According to Jewish commentaries, just a few days had passed between God’s appearance to Abraham in chapter 17 and His appearance by the trees of Mamre in chapter 18. Abraham was not even completely well after his circumcision at the end of chapter 17. The Torah doesn’t mention it. Instead, we are shown something amazing, that in my opinion reflects the struggle in Abraham’s heart after his encounter with God in chapter 17. The famous beginning of chapter 18: “the Lord appeared to Abraham” is followed by the conversation of Abraham with his guests, and it is here, in this conversation that we discover signs of Abraham’s uncertainty that are completely lost in the translation. Look at the Hebrew text below, and even if you don’t know Hebrew at all, you can see by the different colors that the Hebrew here switches from the singular (underlined) to plural (bold) – clearly reflecting Abraham’s uncertainty over whether the visitors were human or Divine. For instance, there is a controversy whether Adonai here is to be read here as a sacred word, “Lord”, or as a regular plural “lords”. I believe that right here, right after chapter 17 with its breaking news, this interplay between singular and plural comes as an expression of Abraham’s hesitation and inner struggle between natural and supernatural: whether he believed – or even wanted to believe – this supernatural promise!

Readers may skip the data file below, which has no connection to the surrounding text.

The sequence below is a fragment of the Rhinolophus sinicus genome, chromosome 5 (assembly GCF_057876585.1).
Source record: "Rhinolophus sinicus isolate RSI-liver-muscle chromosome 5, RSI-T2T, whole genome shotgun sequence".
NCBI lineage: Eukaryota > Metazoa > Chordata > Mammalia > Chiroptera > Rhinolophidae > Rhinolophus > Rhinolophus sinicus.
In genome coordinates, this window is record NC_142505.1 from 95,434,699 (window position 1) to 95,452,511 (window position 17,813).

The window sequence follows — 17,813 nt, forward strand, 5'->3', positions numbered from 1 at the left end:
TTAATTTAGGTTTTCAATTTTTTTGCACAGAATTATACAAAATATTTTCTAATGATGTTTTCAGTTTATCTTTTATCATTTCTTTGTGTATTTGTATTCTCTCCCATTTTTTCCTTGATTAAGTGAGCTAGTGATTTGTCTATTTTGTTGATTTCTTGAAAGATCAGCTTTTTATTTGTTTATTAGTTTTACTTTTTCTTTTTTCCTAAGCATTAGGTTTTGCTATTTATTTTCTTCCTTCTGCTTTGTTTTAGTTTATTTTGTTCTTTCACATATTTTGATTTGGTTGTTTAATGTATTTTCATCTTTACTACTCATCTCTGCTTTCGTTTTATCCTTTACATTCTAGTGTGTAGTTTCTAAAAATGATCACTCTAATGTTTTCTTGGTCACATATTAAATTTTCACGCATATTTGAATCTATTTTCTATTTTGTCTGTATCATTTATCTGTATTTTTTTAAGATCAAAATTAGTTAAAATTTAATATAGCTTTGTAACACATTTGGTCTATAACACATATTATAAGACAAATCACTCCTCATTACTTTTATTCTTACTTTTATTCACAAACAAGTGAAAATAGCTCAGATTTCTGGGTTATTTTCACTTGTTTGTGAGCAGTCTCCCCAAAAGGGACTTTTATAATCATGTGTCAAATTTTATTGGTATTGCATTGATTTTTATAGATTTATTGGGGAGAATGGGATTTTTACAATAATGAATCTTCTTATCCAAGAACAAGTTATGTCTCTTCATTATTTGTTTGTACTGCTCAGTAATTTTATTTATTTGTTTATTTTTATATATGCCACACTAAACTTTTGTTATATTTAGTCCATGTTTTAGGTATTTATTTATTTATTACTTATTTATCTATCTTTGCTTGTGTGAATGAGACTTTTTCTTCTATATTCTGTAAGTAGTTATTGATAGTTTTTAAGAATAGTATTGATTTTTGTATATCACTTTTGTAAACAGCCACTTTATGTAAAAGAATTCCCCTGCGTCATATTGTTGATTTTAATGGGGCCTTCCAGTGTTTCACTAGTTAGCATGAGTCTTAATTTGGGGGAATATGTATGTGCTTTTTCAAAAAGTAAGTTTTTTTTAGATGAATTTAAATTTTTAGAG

ג  וַיֹּאמַר:  אֲדֹנָי, אִם-נָא מָצָאתִי חֵן בְּעֵינֶיךָ–אַל-נָא תַעֲבֹר, מֵעַל עַבְדֶּךָ. 3 and said: ‘My lord, if now I have found favour in thy sight, pass not away, I pray thee, from thy servant.